It’s early in the Chicago Cubs’ season, but it’s not too early for a few trends to begin to emerge.
Among those are at least one or two surprises, like the Cubs’ offense ranking near the top of the league in several categories. Going into Sunday’s game against the Dodgers, the Cubs had the best run differential in the National League and the third-highest in baseball. Their team OPS (.805) ranked only behind the Rays.
The key to this group’s earlysuccess has been the offseason gamble the front office made. Team president Jed Hoyer and general manager Carter Hawkins chose to bolster their lineup with several veteran bats, but many of them were projects. The only sure thing was Dansby Swanson’s seven-year, $177 million deal, but otherwise they took on guys like Cody Bellinger, Trey Mancini, and Eric Hosmer to fill out the order. The idea for those three was that banking on them to have turnaround seasons would be fruitful one way or another.
Of that group, Bellinger had the highest ceiling and the lowest floor; he played like a future Hall of Famer his first three seasons but fell off of an offensive cliff for the next three. But with about 90 plate appearances in the 2023 season, Bellinger is looking a lot closer to the version of himself that won the 2017 Rookie of the Year and 2019 National League MVP. He has a .927 OPS and five home runs and is hitting well over .400 in his last seven games.
“I definitely thought this would be an all-year process, and I’m happy he’s gotten off to a good start,” Ross said. “But I think we’re all going to go through peaks and valleys throughout this journey. And the more you’re able to get off to a good start I think it just helps the mental side a lot of the time.”
In other words, Bellinger’s great start is good for him and good for the rest of the offense.
And along with Bellinger, don’t miss the fact that another reason for the offense’s success has been Patrick Wisdom’s monster start to the season. He had a 1.002 OPS headed into Sunday and is behind only Max Muncy and Pete Alonso for the most home runs thus far this season.
“I don’t know that I’m surprised by it,” Ross said of the performance of his group. “There’s a lot of potential, and these guys are proven big-leaguers.”
The result has been a lineup that on its best days creates trouble for opposing pitchers from top to bottom. In Friday’s 13-0 win over the Dodgers, for example, every batter in Ross’ starting lineup had at least one hit, and five of them had multiple. Through the first 21 games of the season, the Cubs have scored 10 or more runs six times. Last year, they scored in the double digits six times all season. Currently. they rank fourth in baseball in total runs scored (121). In 2022, they were 22nd.
The offense has done so well that even on their worst days, they are still scoring. In Saturday’s loss to the Dodgers, they still plated four despite not firing on all cylinders.
“It wasn’t our best offensive day up and down the lineup and all of the things we’ve done up to this point, and we still scored four runs,” manager David Ross said.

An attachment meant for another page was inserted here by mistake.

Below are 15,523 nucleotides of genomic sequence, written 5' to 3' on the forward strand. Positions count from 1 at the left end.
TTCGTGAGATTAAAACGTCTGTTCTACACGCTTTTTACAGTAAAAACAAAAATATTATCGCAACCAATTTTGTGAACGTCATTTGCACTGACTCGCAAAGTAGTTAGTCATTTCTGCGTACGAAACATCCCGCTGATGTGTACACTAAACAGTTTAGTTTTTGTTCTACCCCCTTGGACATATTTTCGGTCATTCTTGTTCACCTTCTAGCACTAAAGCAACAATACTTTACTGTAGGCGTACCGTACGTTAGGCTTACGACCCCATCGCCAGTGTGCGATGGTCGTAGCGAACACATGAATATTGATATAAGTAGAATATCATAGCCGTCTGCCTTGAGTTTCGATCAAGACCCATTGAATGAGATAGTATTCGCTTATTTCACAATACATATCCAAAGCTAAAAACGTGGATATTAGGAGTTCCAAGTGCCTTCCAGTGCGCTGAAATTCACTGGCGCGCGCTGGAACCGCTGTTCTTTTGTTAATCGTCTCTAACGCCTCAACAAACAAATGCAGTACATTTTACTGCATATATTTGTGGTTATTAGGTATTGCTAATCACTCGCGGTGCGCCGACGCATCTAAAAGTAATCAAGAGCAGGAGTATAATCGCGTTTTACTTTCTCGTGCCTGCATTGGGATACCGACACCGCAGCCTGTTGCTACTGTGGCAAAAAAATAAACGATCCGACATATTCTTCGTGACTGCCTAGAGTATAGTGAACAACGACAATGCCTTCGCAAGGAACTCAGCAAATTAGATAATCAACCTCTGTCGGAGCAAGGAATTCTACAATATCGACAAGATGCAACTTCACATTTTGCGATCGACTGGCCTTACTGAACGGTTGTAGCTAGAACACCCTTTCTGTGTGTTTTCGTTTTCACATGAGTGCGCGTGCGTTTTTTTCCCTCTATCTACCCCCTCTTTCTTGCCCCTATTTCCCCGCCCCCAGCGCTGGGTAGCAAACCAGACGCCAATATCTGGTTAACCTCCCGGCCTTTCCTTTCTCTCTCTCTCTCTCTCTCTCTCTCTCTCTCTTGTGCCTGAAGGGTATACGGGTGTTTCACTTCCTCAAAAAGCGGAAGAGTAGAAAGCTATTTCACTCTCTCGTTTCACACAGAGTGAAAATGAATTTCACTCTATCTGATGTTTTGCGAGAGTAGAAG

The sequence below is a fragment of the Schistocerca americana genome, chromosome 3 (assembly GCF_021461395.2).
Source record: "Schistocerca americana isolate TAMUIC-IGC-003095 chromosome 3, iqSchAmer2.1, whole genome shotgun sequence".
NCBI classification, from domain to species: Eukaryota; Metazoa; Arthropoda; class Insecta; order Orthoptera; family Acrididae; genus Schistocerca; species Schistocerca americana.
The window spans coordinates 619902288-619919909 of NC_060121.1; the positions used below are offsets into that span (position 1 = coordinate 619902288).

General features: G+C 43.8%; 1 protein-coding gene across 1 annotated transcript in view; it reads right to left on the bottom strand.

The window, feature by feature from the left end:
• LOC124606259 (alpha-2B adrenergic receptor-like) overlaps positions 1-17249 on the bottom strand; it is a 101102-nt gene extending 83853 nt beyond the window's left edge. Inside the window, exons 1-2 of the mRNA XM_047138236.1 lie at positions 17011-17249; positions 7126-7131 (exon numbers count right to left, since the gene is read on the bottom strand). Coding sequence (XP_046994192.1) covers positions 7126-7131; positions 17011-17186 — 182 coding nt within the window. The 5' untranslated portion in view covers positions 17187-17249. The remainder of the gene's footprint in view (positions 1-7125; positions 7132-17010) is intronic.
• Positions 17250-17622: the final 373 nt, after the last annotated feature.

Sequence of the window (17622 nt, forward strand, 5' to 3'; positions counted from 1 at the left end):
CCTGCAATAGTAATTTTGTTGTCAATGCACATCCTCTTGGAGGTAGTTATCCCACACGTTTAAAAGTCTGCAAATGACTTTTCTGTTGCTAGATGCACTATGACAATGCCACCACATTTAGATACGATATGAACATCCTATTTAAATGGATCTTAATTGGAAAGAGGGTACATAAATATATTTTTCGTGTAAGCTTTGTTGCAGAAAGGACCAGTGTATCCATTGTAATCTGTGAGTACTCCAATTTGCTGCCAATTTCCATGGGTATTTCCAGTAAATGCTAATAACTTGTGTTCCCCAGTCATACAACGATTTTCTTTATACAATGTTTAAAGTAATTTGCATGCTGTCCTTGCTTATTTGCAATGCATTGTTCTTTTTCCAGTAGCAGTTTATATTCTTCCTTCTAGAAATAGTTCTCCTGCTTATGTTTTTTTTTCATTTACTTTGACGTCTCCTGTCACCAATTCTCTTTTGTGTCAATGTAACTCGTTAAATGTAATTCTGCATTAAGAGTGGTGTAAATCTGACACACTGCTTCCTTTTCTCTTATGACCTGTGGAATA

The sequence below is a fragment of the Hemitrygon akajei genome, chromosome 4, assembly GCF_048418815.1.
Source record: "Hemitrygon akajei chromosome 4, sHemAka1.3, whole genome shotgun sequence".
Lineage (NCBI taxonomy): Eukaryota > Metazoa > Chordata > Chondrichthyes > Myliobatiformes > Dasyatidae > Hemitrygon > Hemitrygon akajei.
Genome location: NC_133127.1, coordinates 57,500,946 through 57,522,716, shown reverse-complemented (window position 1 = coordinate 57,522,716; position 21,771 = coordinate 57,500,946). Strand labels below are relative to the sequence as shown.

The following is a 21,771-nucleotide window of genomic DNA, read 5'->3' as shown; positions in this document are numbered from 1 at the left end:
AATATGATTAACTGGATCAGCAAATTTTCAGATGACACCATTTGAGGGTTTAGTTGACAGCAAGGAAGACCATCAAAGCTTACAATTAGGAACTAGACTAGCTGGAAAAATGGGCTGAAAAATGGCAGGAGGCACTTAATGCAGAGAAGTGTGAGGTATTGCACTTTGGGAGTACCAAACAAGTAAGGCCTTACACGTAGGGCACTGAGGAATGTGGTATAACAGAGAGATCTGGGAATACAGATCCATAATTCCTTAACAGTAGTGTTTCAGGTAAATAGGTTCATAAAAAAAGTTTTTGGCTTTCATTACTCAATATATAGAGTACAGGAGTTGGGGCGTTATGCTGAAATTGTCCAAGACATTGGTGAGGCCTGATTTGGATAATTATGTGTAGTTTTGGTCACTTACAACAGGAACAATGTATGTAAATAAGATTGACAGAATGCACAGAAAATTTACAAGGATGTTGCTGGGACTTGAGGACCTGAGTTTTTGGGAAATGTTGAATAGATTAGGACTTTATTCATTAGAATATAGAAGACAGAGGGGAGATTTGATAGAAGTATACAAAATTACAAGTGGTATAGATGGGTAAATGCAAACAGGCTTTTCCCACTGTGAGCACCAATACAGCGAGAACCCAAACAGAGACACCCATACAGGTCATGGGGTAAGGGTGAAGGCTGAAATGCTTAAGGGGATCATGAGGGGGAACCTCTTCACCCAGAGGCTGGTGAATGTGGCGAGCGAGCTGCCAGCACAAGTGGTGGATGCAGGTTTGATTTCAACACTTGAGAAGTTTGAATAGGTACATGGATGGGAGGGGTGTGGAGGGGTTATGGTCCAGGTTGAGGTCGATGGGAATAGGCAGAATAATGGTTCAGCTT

Take Sunday’s 7-3 loss to the Dodgers as another example. Other than Yan Gomes’ fifth-inning home run, the fifth through ninth hitters collectively reached base only once, and in a tough matchup against Clayton Kershaw, the Cubs offense still put up three runs.
The overall success of the offense thus far has a lot to do with how well the top of the order guys have performed. On Sunday, two of the Cubs’ three runs were scored in the first inning on hits by Bellinger and Seiya Suzuki after Nico Hoerner helped set the table.
As a result, key members of the team brim with confidence. Despite dropping the overall series against Los Angeles four games to three over the past two weekends, the guys in the Cubs locker room still see themselves as able to go toe-to-toe with the best of the National League.
“We see where we stack up against them,” Marcus Stroman said of their two weekend slates with the Dodgers. “We know that we can compete with them each and every day. We don’t feel like we’re way behind them.
“We truly think we can compete with anybody in the league. There’s nobody that we’re looking up to thinking ‘That’s where we need to get.’”
This is all good, and it’s safe to expect that reinforcements will come before too long in the form of Matt Mervis, Christopher Morel, and even others waiting on the 40-man roster. But the reality is that a very productive offense and mostly good starting pitching has yielded a 12-9 record thus far. That’s not bad, but it’s tough to get enthused at this point when the Pirates and Brewers are both off to very hot starts. The Cubs have not faced Pittsburgh yet, and they lost the opening series of the season to Milwaukee two games to one.
So take it all with a grain of salt. It’s about a month into the season, and that is enough to start taking some of the trends that have emerged seriously. But it’s still only April. The Cubs have shown so far that they have an offense capable of scoring a lot, and even on their bad days. It’s likely that they will get even better when promotions from the minor leagues start to come. But at the same time, they’re still looking up at the Pirates and Brewers in their division. Tempering expectations might be in order.
Or just listen to Stroman:
“There’s no one that we’re scared of. There are no things we feel like we need to do to be more of a team to compete with anybody else.”